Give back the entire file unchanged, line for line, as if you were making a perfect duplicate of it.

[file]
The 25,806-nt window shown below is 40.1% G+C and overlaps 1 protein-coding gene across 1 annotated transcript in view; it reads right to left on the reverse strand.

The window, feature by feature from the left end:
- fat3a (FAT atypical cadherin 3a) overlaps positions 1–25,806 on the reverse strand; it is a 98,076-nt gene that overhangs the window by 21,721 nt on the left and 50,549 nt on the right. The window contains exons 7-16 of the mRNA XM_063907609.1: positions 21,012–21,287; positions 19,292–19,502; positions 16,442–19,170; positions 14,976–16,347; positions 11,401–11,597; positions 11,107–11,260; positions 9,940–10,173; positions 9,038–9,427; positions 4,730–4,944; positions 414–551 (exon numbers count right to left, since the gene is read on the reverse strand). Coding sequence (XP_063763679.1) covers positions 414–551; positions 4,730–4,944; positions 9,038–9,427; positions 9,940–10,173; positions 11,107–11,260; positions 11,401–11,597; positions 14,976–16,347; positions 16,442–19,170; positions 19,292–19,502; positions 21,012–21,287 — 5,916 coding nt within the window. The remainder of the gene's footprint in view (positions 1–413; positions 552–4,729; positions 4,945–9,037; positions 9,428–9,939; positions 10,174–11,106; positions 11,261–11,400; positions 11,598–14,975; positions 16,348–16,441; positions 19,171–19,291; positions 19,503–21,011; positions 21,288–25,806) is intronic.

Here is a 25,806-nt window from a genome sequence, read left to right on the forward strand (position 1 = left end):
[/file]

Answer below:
The 25,806-nt window shown below is 40.1% G+C and overlaps 1 protein-coding gene across 1 annotated transcript in view; it reads right to left on the reverse strand.

The window, feature by feature from the left end:
- fat3a (FAT atypical cadherin 3a) overlaps positions 1–25,806 on the reverse strand; it is a 98,076-nt gene that overhangs the window by 21,721 nt on the left and 50,549 nt on the right. The window contains exons 7-16 of the mRNA XM_063907609.1: positions 21,012–21,287; positions 19,292–19,502; positions 16,442–19,170; positions 14,976–16,347; positions 11,401–11,597; positions 11,107–11,260; positions 9,940–10,173; positions 9,038–9,427; positions 4,730–4,944; positions 414–551 (exon numbers count right to left, since the gene is read on the reverse strand). Coding sequence (XP_063763679.1) covers positions 414–551; positions 4,730–4,944; positions 9,038–9,427; positions 9,940–10,173; positions 11,107–11,260; positions 11,401–11,597; positions 14,976–16,347; positions 16,442–19,170; positions 19,292–19,502; positions 21,012–21,287 — 5,916 coding nt within the window. The remainder of the gene's footprint in view (positions 1–413; positions 552–4,729; positions 4,945–9,037; positions 9,428–9,939; positions 10,174–11,106; positions 11,261–11,400; positions 11,598–14,975; positions 16,348–16,441; positions 19,171–19,291; positions 19,503–21,011; positions 21,288–25,806) is intronic.

Here is a 25,806-nt window from a genome sequence, read left to right on the forward strand (position 1 = left end):